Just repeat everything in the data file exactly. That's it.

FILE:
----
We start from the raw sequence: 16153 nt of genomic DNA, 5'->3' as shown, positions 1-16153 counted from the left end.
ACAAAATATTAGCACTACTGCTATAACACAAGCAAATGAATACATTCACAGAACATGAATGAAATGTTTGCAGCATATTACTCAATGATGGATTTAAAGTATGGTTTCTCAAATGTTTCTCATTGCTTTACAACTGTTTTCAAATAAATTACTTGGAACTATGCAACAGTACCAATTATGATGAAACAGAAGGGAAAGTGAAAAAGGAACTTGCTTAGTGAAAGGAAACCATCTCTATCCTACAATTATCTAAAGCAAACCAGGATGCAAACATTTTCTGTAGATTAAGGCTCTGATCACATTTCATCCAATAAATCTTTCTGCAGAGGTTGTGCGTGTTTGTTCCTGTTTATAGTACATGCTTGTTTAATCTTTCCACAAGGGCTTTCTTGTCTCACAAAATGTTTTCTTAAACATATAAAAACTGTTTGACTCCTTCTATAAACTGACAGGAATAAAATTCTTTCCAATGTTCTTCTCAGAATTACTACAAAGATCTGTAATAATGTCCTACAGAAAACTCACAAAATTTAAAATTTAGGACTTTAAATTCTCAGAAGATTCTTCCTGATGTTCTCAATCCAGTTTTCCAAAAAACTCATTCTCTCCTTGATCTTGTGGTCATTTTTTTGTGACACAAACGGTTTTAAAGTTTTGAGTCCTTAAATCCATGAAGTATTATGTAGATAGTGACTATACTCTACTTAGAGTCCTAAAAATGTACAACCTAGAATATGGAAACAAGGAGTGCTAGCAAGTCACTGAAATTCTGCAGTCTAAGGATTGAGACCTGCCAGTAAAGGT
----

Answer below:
We start from the raw sequence: 16153 nt of genomic DNA, 5'->3' as shown, positions 1-16153 counted from the left end.
ACAAAATATTAGCACTACTGCTATAACACAAGCAAATGAATACATTCACAGAACATGAATGAAATGTTTGCAGCATATTACTCAATGATGGATTTAAAGTATGGTTTCTCAAATGTTTCTCATTGCTTTACAACTGTTTTCAAATAAATTACTTGGAACTATGCAACAGTACCAATTATGATGAAACAGAAGGGAAAGTGAAAAAGGAACTTGCTTAGTGAAAGGAAACCATCTCTATCCTACAATTATCTAAAGCAAACCAGGATGCAAACATTTTCTGTAGATTAAGGCTCTGATCACATTTCATCCAATAAATCTTTCTGCAGAGGTTGTGCGTGTTTGTTCCTGTTTATAGTACATGCTTGTTTAATCTTTCCACAAGGGCTTTCTTGTCTCACAAAATGTTTTCTTAAACATATAAAAACTGTTTGACTCCTTCTATAAACTGACAGGAATAAAATTCTTTCCAATGTTCTTCTCAGAATTACTACAAAGATCTGTAATAATGTCCTACAGAAAACTCACAAAATTTAAAATTTAGGACTTTAAATTCTCAGAAGATTCTTCCTGATGTTCTCAATCCAGTTTTCCAAAAAACTCATTCTCTCCTTGATCTTGTGGTCATTTTTTTGTGACACAAACGGTTTTAAAGTTTTGAGTCCTTAAATCCATGAAGTATTATGTAGATAGTGACTATACTCTACTTAGAGTCCTAAAAATGTACAACCTAGAATATGGAAACAAGGAGTGCTAGCAAGTCACTGAAATTCTGCAGTCTAAGGATTGAGACCTGCCAGTAAAGGT